“I know it’s hypocritical to point fingers at the people who point fingers…” starts the tenth song on the fan favorite ska-punk-power-pop record, Scrambles. This is the first of many acknowledgements that Jeff Rosenstock, the man on the proverbial soapbox during “(Shut) Up The Punx!!!”, isn’t free from the shackles of what he’s raging against. But, there is a problem in punk and a multitude of other music scenes; one that actively pushes out people who may have found a home in that culture. After all, most underground music scenes, once founded by the outcasted, now have a set of unwritten rules you have to abide by out of fear of being disregarded by potential peers. Of course, this isn’t to say that problematic characters who emit negativity should be welcomed with open arms (Nazis, racists, sexual harassers, and all other assholes), but, as Jeff puts it, “… we could stand to be nicer.”
These strict guidelines don’t just boot ‘different’ people; they rot the very core of a counterculture. By making frivolous rules like “Vegans only, no meat allowed / Straight edge only, no drinking allowed / Fixed gears only, no three-speeds allowed”, you’re building a layer of conformity that’s hard to see from the inside of the group. Groupthink ideals that say different subgenres or suggestions are ‘not punk/rock/metal/trve enough’ pigeonhole progression. Rather, it creates a childish superiority complex (“Like God speaks through my acoustic guitar…”), a gatekeeping pseudo-authority (“Follow these conditions or we’ll kick your ass out…”), and ironic conventionality (“This organization doesn’t feel like anarchy / ‘Cause we’re suiting up to have the same identity”).
And then what? People on the outside, whether they’ve even been exposed to your counterculture or not, don’t see punkish rogues fighting for social progress, they see weirdos in jean vests “buy[ing] a forty and destroy[ing] a hotel party.” You’re effectively building a wall between yourself and the world around you.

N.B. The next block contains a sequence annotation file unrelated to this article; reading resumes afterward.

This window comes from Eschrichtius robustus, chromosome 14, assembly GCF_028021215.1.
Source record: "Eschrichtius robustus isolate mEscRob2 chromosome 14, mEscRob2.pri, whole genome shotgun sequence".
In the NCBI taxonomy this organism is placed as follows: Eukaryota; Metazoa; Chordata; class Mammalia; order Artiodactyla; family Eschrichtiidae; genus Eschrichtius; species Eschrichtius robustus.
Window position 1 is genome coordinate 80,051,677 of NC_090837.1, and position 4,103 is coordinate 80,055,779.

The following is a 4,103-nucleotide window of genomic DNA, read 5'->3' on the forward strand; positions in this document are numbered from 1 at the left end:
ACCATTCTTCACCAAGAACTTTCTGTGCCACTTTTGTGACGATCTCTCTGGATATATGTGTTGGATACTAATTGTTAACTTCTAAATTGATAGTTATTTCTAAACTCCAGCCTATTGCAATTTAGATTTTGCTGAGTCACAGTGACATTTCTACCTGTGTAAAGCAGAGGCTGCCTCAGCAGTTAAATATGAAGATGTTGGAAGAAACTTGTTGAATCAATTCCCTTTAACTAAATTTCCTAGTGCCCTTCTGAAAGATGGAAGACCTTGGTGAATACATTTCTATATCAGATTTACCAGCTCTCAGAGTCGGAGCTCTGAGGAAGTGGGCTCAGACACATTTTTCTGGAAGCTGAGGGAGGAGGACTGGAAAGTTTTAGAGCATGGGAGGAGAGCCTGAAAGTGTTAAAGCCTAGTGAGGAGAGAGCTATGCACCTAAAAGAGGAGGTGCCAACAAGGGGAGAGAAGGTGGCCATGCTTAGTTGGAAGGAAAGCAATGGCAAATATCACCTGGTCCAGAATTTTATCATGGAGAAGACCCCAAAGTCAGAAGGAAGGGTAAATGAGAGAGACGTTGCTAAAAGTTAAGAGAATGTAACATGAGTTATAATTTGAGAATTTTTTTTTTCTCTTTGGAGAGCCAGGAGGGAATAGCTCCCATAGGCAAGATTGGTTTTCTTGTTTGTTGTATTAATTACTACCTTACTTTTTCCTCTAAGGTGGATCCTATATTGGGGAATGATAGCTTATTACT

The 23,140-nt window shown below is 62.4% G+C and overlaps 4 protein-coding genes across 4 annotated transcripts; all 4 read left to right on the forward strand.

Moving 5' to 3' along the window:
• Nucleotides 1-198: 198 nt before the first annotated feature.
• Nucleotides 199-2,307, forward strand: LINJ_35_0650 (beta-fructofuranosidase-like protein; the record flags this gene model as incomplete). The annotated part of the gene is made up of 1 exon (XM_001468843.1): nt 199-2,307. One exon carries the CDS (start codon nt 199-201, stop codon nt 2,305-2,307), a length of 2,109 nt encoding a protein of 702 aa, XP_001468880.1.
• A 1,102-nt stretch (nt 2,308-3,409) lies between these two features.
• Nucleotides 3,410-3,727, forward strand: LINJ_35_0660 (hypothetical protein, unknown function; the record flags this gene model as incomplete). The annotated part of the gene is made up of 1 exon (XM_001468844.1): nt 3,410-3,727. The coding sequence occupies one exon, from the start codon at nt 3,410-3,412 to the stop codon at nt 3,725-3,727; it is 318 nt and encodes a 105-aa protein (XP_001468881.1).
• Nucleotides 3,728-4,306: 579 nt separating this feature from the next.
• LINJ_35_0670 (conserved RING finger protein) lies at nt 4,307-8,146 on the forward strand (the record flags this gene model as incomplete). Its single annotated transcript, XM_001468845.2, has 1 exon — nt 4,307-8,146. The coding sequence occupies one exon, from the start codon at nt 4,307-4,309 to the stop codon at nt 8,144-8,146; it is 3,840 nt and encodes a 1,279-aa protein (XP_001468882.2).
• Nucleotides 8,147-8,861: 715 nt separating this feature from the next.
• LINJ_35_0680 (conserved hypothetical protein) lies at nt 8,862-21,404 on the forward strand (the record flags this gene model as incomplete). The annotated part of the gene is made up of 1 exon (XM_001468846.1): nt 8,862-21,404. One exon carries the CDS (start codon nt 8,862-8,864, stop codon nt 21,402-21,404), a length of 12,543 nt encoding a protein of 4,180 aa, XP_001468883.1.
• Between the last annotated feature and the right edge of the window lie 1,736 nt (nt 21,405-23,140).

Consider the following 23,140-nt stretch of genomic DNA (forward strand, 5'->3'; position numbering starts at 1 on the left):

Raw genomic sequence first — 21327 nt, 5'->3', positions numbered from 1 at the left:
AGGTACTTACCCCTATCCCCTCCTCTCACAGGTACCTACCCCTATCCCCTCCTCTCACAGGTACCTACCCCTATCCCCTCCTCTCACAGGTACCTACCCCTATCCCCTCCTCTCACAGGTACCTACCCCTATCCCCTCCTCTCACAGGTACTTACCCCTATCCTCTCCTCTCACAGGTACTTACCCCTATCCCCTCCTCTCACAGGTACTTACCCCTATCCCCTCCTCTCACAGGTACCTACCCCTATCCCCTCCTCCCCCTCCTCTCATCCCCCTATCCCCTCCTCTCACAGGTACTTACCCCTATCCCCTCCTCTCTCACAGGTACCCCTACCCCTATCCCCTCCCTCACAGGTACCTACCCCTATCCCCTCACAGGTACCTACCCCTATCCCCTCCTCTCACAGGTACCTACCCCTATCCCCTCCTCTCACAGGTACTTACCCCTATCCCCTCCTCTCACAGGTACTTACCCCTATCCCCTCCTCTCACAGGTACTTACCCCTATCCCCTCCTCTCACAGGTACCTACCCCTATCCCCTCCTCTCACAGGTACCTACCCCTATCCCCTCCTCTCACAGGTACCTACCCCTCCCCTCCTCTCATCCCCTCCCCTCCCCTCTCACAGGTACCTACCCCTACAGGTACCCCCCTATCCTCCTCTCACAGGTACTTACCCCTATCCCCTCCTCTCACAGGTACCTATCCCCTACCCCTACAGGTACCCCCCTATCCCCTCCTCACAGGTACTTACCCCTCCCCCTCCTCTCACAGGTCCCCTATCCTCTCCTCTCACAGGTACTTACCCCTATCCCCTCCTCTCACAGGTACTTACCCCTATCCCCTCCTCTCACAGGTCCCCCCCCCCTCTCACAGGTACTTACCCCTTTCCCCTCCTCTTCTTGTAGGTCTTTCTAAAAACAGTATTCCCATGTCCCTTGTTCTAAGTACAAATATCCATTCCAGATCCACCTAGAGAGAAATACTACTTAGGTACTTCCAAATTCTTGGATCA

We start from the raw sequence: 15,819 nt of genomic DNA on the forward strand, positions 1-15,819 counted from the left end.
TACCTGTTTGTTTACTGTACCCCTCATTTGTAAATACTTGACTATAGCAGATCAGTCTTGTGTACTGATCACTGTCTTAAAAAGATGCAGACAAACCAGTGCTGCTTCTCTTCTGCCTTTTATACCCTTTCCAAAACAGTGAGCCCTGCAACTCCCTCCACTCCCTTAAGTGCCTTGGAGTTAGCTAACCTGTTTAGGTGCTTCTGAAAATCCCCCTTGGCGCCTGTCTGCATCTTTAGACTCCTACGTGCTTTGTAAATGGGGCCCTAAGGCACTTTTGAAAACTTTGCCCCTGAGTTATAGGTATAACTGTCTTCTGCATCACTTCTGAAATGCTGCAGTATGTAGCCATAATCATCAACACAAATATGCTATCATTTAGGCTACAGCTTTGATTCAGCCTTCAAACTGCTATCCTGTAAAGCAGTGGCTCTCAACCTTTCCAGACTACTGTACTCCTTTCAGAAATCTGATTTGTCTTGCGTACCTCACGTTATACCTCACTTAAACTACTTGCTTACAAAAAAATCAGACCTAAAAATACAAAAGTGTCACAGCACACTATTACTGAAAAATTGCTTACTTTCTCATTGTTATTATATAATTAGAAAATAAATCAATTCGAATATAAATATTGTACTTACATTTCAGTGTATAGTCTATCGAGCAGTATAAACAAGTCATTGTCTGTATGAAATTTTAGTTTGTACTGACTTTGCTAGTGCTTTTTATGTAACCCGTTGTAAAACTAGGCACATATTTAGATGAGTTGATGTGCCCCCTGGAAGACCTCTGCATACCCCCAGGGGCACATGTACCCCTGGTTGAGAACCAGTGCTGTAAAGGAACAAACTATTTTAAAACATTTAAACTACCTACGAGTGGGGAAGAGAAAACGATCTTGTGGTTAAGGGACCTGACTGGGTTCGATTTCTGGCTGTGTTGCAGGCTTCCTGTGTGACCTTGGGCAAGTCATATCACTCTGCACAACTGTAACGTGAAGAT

None of us is perfect, though. Rosenstock shows moments of anger on this track itself (“If you really think that you and I are on the same page, you can go ahead and fuck yourself”), but his message rings true. Negativity and ingroup biases aren’t strengthening the bonds between punks, it’s denying anyone you deem ‘normal’ or ‘uncool’ the chance to see your view. It’s blunt, but there’s one perfect metaphor hidden in the song:
“… the man who cleans your mess up shrugs and says,
‘This nonconformity looks like conformity
Like boring, nice people pose threats to your authority
This positivity is negativity
And you boys sure left me with a mess to clean…'”
By losing their own identities and becoming a negative cog in a machine, they’ve directly left a poisoned impression on a humble, working man. The people they claim to fight for are essentially hurt by their arrogant actions of destruction and stupidity. What’s “punk” is creating a piss-poor consequence on someone just trying to do their job.
I’m not going to pretend that progress hasn’t been made in the 10 years since Scrambles was released. Ever since punk was first made, more acceptance has been granted to the groups originally not included, like the LGBT community and folks once considered to be ‘at odds’ with the “punk spirit.” But, it’s important to note that “(Shut) Up The Punx” shouldn’t be viewed in a vacuum. Various “cool clubs” have cropped up in music (black metal, death metal, progressive rock, noise, et cetera…) that promote a negative mindset.
I guess my point is that Bomb The Music Industry!’s two-and-a-half-minutes anthem against elitism and anti-conformity groupthink is a blunt, but cleverly forceful, call to action. Not a call to arms, mind you, but a call to positivity. A call to humble mindsets. A call for empathy, inclusivity, creations, progression, and acceptance (within reason, of course). A lyrically dense dive into what made punk rock tick in 2009 and what makes so many others tick in 2019. More importantly, a simple message:
“Smile big, hug bigger, talk big, act bigger.” —Bloon